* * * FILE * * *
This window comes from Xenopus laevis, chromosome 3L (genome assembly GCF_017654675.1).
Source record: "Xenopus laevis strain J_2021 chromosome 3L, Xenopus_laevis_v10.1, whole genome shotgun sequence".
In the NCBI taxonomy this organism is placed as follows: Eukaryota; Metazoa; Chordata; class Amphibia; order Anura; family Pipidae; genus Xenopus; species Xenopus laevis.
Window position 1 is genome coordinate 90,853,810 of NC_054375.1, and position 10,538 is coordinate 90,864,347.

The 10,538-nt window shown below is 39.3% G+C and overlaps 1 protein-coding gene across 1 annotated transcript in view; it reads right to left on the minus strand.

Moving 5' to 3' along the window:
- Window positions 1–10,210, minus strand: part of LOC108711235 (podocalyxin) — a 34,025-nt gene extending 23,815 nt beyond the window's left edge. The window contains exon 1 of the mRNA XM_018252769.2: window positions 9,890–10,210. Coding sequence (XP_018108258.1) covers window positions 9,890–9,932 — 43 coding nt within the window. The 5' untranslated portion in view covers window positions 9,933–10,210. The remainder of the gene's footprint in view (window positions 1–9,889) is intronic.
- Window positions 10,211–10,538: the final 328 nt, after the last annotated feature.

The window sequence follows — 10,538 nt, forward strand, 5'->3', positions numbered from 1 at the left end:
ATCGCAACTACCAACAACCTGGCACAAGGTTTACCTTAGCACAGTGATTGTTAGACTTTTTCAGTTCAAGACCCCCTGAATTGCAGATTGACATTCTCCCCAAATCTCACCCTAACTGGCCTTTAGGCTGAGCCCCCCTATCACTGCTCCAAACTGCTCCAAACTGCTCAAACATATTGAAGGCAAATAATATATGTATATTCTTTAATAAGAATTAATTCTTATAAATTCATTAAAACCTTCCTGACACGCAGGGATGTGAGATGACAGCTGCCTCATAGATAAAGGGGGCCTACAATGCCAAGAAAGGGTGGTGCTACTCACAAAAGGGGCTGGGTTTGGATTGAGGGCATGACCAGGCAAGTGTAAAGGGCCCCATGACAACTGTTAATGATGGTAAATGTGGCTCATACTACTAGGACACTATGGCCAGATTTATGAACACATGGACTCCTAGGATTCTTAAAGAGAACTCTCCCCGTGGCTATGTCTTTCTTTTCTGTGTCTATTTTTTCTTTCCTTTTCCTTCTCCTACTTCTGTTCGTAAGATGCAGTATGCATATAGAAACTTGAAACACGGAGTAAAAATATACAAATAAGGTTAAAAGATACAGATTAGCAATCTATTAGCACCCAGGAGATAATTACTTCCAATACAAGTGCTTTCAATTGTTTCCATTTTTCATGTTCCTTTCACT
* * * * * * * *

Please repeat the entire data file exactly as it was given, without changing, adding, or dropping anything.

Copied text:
This window comes from Xenopus laevis, chromosome 3L (genome assembly GCF_017654675.1).
Source record: "Xenopus laevis strain J_2021 chromosome 3L, Xenopus_laevis_v10.1, whole genome shotgun sequence".
In the NCBI taxonomy this organism is placed as follows: Eukaryota; Metazoa; Chordata; class Amphibia; order Anura; family Pipidae; genus Xenopus; species Xenopus laevis.
Window position 1 is genome coordinate 90,853,810 of NC_054375.1, and position 10,538 is coordinate 90,864,347.

The 10,538-nt window shown below is 39.3% G+C and overlaps 1 protein-coding gene across 1 annotated transcript in view; it reads right to left on the minus strand.

Moving 5' to 3' along the window:
- Window positions 1–10,210, minus strand: part of LOC108711235 (podocalyxin) — a 34,025-nt gene extending 23,815 nt beyond the window's left edge. The window contains exon 1 of the mRNA XM_018252769.2: window positions 9,890–10,210. Coding sequence (XP_018108258.1) covers window positions 9,890–9,932 — 43 coding nt within the window. The 5' untranslated portion in view covers window positions 9,933–10,210. The remainder of the gene's footprint in view (window positions 1–9,889) is intronic.
- Window positions 10,211–10,538: the final 328 nt, after the last annotated feature.

The window sequence follows — 10,538 nt, forward strand, 5'->3', positions numbered from 1 at the left end:
ATCGCAACTACCAACAACCTGGCACAAGGTTTACCTTAGCACAGTGATTGTTAGACTTTTTCAGTTCAAGACCCCCTGAATTGCAGATTGACATTCTCCCCAAATCTCACCCTAACTGGCCTTTAGGCTGAGCCCCCCTATCACTGCTCCAAACTGCTCCAAACTGCTCAAACATATTGAAGGCAAATAATATATGTATATTCTTTAATAAGAATTAATTCTTATAAATTCATTAAAACCTTCCTGACACGCAGGGATGTGAGATGACAGCTGCCTCATAGATAAAGGGGGCCTACAATGCCAAGAAAGGGTGGTGCTACTCACAAAAGGGGCTGGGTTTGGATTGAGGGCATGACCAGGCAAGTGTAAAGGGCCCCATGACAACTGTTAATGATGGTAAATGTGGCTCATACTACTAGGACACTATGGCCAGATTTATGAACACATGGACTCCTAGGATTCTTAAAGAGAACTCTCCCCGTGGCTATGTCTTTCTTTTCTGTGTCTATTTTTTCTTTCCTTTTCCTTCTCCTACTTCTGTTCGTAAGATGCAGTATGCATATAGAAACTTGAAACACGGAGTAAAAATATACAAATAAGGTTAAAAGATACAGATTAGCAATCTATTAGCACCCAGGAGATAATTACTTCCAATACAAGTGCTTTCAATTGTTTCCATTTTTCATGTTCCTTTCACT